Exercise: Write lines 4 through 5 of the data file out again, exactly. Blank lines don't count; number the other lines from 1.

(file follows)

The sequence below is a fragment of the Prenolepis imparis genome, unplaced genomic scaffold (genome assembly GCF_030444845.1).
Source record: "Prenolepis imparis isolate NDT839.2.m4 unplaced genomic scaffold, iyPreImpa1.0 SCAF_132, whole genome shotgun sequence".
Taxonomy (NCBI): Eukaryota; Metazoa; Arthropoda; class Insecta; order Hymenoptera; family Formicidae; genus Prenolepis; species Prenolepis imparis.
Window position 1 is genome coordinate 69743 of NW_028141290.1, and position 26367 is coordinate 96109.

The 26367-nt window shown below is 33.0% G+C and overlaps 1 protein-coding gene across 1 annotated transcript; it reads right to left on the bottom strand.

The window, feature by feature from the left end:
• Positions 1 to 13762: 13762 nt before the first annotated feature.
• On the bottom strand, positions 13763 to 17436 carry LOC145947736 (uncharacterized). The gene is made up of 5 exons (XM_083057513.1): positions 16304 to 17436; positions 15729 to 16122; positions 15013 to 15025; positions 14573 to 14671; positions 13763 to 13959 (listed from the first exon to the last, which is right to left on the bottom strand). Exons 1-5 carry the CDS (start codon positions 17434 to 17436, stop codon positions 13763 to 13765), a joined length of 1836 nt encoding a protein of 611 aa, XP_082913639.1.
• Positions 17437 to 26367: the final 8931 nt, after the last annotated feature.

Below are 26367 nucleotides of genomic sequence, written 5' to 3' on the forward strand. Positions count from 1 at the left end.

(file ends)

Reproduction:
Window position 1 is genome coordinate 69743 of NW_028141290.1, and position 26367 is coordinate 96109.

The 26367-nt window shown below is 33.0% G+C and overlaps 1 protein-coding gene across 1 annotated transcript; it reads right to left on the bottom strand.